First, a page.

Last month, military historian Edward Luttwack used the pulpit of the New York Times op-ed page to offer a solution to the American right’s burning problem: How can Barack Obama be attacked as both a dangerous Muslim and as the follower of a dangerous black pastor? (As I wrote , this is difficult even for those used to believing six impossible things before breakfast.) Luttwack argued that Obama is really an apostate Muslim, subject to the death penalty in Islam.
The Times public editor, Clark Hoyt, has now reached the judgment that the article should never have appeared. Here’s his basic standard:
Op-Ed writers are entitled to emphasize facts that support their arguments and minimize others that don’t. But they are not entitled to get the facts wrong or to so mangle them that they present a false picture.
Hoyt interviewed five scholars of Islam; all said Luttwack got the facts of Islamic law wrong. Luttwack himself presented another scholar’s analysis – and he, too, gave a thumbs-down, telling Luttwack:
You seem to be describing some anarcho-utopian version of Islamic legalism, which has never existed, and after the birth of the modern nation state will never exist.
A similar critique comes from Abdullahi Ahmed An-Na’im, a scholar of Islamic law teaching at Emory University. In a recently posted response to Luttwack, he writes:
A strange paradox has emerged whereby Shari’a (the religious law of Islam) has paradoxically become mythical in its alleged power to determine the behavior of Muslims everywhere, yet defenseless against the most fanciful, even outrageous claims and charges.
In other words, Luttwack presented a false construct of Islamic law that fit his purposes, and claimed that individual Muslims and Muslim-majority states would follow that construct. Hoyt cites Luttwack’s defense of himself:
Luttwak said the scholars with whom I spoke were guilty of “gross misrepresentation” of Islam, which he said they portrayed as “a tolerant religion of peace;” he called it “intolerant.”
This is pretty much an admission to interpreting Islam to fit his preconception of the religion being monolithic and hostile to both peace and dissent. As Luttwack tells it, Obama was really only a vehicle. The target was Islam. The method – so common in attacking a religion – was to build a picture of the faith at its most unbending and unjust, and to assert that any other picture is “misrepresentation.” No matter that people who practice the religion know of many streams, many opposing interpretations. Kudos to Hoyt for detecting the nonsense.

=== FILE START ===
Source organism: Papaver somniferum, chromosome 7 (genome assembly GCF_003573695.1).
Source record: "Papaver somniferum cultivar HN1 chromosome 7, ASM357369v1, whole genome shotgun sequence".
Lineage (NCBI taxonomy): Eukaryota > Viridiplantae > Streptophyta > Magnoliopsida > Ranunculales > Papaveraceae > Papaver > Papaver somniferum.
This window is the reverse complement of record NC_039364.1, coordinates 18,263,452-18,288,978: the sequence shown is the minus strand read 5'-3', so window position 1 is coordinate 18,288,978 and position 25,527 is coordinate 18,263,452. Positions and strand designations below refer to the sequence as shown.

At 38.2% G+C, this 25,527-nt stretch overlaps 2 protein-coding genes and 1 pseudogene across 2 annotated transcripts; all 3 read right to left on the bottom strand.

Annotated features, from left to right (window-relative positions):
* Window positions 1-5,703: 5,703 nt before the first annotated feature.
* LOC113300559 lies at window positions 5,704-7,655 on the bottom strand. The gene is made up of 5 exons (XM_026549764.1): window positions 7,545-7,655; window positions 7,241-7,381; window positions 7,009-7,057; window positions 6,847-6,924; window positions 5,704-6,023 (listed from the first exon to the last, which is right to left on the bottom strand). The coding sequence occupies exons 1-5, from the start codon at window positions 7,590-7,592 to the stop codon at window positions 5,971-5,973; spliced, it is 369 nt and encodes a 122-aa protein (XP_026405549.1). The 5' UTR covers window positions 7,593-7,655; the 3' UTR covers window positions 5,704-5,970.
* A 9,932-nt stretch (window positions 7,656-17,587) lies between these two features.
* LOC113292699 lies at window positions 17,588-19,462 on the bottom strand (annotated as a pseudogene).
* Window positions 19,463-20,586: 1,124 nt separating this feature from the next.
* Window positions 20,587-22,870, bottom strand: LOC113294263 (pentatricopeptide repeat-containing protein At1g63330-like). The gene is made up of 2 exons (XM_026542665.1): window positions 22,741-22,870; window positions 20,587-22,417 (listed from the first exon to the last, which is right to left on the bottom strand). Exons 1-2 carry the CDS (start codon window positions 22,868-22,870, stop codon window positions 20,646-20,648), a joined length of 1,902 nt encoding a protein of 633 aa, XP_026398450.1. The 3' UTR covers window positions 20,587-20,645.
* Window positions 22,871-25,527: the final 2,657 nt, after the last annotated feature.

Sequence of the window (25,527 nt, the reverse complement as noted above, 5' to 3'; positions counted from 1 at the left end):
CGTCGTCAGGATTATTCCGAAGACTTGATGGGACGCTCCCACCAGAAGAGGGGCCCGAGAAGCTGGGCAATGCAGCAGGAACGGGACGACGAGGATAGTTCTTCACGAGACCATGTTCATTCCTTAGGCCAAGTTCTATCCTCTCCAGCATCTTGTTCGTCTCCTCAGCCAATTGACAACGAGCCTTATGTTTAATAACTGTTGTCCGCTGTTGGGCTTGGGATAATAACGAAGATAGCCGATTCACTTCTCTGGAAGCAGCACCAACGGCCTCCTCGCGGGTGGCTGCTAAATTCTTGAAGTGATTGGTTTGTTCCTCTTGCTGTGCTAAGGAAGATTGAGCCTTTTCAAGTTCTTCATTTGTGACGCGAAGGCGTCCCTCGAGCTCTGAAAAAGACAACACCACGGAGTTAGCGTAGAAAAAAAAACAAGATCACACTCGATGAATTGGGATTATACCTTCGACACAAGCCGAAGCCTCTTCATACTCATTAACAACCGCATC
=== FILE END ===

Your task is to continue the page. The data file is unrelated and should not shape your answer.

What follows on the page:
In fact, this is also a technique for attacking religion as such. Chris Dornan, who often comments here, has a post on this at Peace and Wisdom. He describes “fundamentalist atheists” who
…insist that religious ideas must be understood literally, objectively and reductively, rather than alegorically, subjectively and as integrated into a whole.
This kind of critic of religion agrees with the fundamentalist that religious texts must be interpreted literally, and that religion is unchanging. Then they conclude that it’s unacceptable. I believe that it was the American scholar of Judaism, Alan Mintz, who once described this attitude as “the Orthodoxy of the apostate”: I know what religion is; so any change or humanistic interpretation isn’t the real thing; so it doesn’t challenge my ideas. Such fundamentalism by the atheist is as falsely reductionist as the fundamentalism of the believers.
Speaking of fundamentalism and its defenders, Rabbi Shlomo Riskin of the West Bank settlement of Efrat has rushed to the defense of Rev. John Hagee. Riskin says that
We are living in a world divided between those who believe in a God of love and peace, and those who believe in a Satan of Jihad and suicide bombers.
He puts Hagee on the side of love and peace. I think that if he sat down and read what Hagee has to say, he’d discover that Hagee is also eager to see an apocalyptic war on Israeli soil. He can push for a bellicose American policy, because war is only part of God’s plan. But then, Hagee’s theology also requires Israel to hold on to the West Bank, including Efrat. No matter if the continued occupation does little for love and peace.
2 thoughts on “Nonsense Detector: Obama and Islam; Orthodoxy of the Apostate; Hagee and Riskin”
It is so refreshing to see these different strands of political and religious thinking coming together. In this article (the culmination of a series of articles) you are defending the religious integrity of a Christian and the general integrity of the Islamic faith, while incorporating a Buddhist critique of a species of reactionary atheism. It gives me some hope that the forces of reason aren’t entirely overwhelmed in these difficult times.
It does drives me nuts when people trot out the old trope about religion dividing people. It is sloppy, dogmatic thinking and unscrupulous people abusing philosophy and religion that do the dividing, and we are all guilty of it. It is the job of good philosophy and religion to counteracts it, and how precious it is wherever it is found.
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